Although such radical and often mutilating surgical interventions are necessary in selected cases, modern reconstructive techniques are able to close the gap between oncological safety and extremity salvage for most patients. Defects of the extremities, which would have led to amputation a few decades ago, can now be safely covered by free tissue transfers, thus salvaging the extremity. The ability to reconstruct large and full-thickness defects of the thoracic wall by reliable flaps permits radical resections, which otherwise would have been lethal. Thus, in cases where an adequate resection with clean margins and a safe reconstruction can be achieved, the preservation of form and function should be of utmost importance. Due to the steady evolution of reconstructive techniques, these aims can be achieved in most cases and with little donor-site morbidity.

Not only the operative techniques are evolving, but the settings in which the treatment of oncological patients takes place are also changing. Further specialization and inter-disciplinary teamwork has led to new sub-specialties like breast surgery, which has seen a tremendous increase in recent years (12). Due to the focused field of care and an inter-disciplinary approach, care for patients with breast malignancies can be optimized. Proper (neo-)adjuvant treatment can be tailored to the individual patient and administered in conjunction with the surgical approach. Depending on the tumor size and localization, a one-stage oncoplastic operation can be sufficient to achieve clean surgical margins and a good cosmetic result without compromising oncological safety. In more advanced malignancies of the breast leading to its amputation, modern reconstructive techniques like perforator-based flaps from the abdomen or the buttock allow for an esthetic reconstruction with autologous tissue and little donor-site morbidity. Therefore, to achieve optimal results, the tumor resection needs to be planned with the reconstruction in mind. This is also true for incisional biopsies in larger tumors, where both the surgical incision and a potential drain needs to be placed under consideration of a following resection.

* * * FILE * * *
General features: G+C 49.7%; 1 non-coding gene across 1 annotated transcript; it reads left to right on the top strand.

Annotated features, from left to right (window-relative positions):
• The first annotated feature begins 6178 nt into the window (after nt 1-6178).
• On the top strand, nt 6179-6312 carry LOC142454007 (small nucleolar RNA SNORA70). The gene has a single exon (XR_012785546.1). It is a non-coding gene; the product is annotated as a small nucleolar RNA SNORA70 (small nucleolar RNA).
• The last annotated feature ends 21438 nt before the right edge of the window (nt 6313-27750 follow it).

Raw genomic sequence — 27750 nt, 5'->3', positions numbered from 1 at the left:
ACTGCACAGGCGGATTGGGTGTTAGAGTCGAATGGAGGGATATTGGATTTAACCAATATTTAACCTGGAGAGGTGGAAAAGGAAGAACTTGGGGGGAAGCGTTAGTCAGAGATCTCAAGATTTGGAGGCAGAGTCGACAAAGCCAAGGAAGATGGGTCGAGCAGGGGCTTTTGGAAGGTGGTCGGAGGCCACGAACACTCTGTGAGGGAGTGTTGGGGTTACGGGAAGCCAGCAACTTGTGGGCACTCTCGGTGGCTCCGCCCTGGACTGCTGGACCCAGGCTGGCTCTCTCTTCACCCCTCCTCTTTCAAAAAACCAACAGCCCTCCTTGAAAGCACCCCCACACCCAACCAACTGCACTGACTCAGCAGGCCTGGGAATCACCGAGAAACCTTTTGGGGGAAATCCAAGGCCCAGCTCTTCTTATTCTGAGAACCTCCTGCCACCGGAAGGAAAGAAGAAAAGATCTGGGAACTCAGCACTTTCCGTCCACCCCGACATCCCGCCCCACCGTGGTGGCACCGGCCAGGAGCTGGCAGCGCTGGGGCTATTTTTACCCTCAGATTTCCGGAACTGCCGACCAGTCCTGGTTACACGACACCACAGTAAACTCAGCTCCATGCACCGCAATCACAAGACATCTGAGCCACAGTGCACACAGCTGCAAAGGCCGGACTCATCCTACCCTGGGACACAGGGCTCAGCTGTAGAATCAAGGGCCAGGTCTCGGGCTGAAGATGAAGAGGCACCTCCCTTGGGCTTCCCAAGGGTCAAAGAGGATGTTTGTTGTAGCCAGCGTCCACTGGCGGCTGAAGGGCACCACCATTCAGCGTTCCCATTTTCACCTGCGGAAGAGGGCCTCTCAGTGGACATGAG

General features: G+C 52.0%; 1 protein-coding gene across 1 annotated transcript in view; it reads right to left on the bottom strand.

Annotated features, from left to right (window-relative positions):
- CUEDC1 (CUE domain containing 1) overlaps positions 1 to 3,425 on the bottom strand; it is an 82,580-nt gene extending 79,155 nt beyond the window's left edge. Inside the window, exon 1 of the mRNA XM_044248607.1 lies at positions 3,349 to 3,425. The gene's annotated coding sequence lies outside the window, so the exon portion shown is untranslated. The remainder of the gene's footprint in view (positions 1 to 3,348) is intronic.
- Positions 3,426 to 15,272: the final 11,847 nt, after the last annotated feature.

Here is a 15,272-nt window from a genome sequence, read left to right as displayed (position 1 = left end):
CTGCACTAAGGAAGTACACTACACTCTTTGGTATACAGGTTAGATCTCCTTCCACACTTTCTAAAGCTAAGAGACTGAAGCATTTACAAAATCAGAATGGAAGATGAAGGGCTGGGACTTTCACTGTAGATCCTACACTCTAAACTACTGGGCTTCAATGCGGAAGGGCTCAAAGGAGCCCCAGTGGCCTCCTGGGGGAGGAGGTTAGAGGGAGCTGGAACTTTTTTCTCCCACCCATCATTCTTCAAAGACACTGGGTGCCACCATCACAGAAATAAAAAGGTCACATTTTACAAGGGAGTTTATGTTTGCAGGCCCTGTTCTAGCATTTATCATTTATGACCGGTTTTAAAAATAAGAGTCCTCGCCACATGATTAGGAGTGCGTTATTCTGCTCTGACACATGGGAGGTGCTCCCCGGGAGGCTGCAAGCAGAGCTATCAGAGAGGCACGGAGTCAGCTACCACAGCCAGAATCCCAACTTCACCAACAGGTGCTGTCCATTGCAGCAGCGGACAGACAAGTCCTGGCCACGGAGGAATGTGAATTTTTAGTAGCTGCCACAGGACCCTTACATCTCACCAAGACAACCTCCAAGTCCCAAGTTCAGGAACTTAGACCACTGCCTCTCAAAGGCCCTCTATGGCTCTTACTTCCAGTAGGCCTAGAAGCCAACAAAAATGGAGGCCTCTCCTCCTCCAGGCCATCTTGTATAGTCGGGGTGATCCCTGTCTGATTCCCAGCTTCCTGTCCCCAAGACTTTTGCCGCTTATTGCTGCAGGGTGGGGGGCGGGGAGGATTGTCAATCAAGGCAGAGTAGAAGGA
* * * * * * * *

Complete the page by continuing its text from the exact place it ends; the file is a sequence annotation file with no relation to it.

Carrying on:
Due to this wide variety of factors that need to be considered to deliver optimal cancer care, specialized centers with an inter-disciplinary approach have continued to emerge. Such specialized high-volume centers can improve the overall outcome of cancer operations due to the specialists’ experience, the clinical routine and the close collaboration of all disciplines involved (13, 14). These do not only include surgical and oncological disciplines but also a specialized department of pathology with adequate experience in the center’s special field of cancer as well as dedicated physical and occupational therapists to enable a fast recovery of the patient.


Due to the plethora of reconstructive possibilities available today, a comprehensive description is impossible to deliver within the limited scope available. Therefore, we aim to present a general pattern of indications and reconstructive possibilities for common problems in oncological patients.

Although technical improvements have led to an increased armamentarium of flaps, all available techniques should be carefully considered when planning a (microsurgical) reconstruction. Among the factors that need to be considered are the location and size of the defect, potential receiving vessels and the required pedicle length, relevant comorbidities and past operations, and the individual distribution of soft-tissue to avoid an excessive bulkiness of the transplanted tissue, especially on the extremities.

Amid the wealth of reconstructive possibilities available for a specific problem, the question of donor-site morbidity and hence the patients’ quality of life also needs to be considered.